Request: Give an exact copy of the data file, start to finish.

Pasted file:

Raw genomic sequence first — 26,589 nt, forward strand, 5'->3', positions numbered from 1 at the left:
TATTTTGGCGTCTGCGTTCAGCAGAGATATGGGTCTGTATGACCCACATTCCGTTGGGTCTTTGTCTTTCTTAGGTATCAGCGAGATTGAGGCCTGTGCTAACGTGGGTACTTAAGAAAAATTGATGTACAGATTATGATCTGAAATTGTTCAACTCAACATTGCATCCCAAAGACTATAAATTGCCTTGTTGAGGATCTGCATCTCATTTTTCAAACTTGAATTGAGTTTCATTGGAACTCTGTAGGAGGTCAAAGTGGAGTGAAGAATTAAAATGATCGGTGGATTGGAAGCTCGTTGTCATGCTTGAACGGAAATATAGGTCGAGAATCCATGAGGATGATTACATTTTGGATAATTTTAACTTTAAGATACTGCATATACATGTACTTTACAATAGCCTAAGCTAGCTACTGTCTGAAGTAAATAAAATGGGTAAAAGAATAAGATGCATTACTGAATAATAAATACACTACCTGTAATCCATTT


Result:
Raw genomic sequence first — 26,589 nt, forward strand, 5'->3', positions numbered from 1 at the left:
TATTTTGGCGTCTGCGTTCAGCAGAGATATGGGTCTGTATGACCCACATTCCGTTGGGTCTTTGTCTTTCTTAGGTATCAGCGAGATTGAGGCCTGTGCTAACGTGGGTACTTAAGAAAAATTGATGTACAGATTATGATCTGAAATTGTTCAACTCAACATTGCATCCCAAAGACTATAAATTGCCTTGTTGAGGATCTGCATCTCATTTTTCAAACTTGAATTGAGTTTCATTGGAACTCTGTAGGAGGTCAAAGTGGAGTGAAGAATTAAAATGATCGGTGGATTGGAAGCTCGTTGTCATGCTTGAACGGAAATATAGGTCGAGAATCCATGAGGATGATTACATTTTGGATAATTTTAACTTTAAGATACTGCATATACATGTACTTTACAATAGCCTAAGCTAGCTACTGTCTGAAGTAAATAAAATGGGTAAAAGAATAAGATGCATTACTGAATAATAAATACACTACCTGTAATCCATTT